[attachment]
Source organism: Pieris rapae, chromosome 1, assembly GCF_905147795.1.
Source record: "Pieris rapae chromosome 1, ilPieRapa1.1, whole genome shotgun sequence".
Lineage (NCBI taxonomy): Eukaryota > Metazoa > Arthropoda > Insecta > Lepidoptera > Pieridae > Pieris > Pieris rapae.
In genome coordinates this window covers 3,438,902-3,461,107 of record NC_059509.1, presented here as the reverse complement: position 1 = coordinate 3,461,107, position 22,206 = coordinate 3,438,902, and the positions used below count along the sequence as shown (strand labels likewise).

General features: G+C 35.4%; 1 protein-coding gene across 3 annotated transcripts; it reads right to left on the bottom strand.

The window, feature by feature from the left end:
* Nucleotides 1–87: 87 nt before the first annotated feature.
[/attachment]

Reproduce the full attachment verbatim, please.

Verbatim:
Source organism: Pieris rapae, chromosome 1, assembly GCF_905147795.1.
Source record: "Pieris rapae chromosome 1, ilPieRapa1.1, whole genome shotgun sequence".
Lineage (NCBI taxonomy): Eukaryota > Metazoa > Arthropoda > Insecta > Lepidoptera > Pieridae > Pieris > Pieris rapae.
In genome coordinates this window covers 3,438,902-3,461,107 of record NC_059509.1, presented here as the reverse complement: position 1 = coordinate 3,461,107, position 22,206 = coordinate 3,438,902, and the positions used below count along the sequence as shown (strand labels likewise).

General features: G+C 35.4%; 1 protein-coding gene across 3 annotated transcripts; it reads right to left on the bottom strand.

The window, feature by feature from the left end:
* Nucleotides 1–87: 87 nt before the first annotated feature.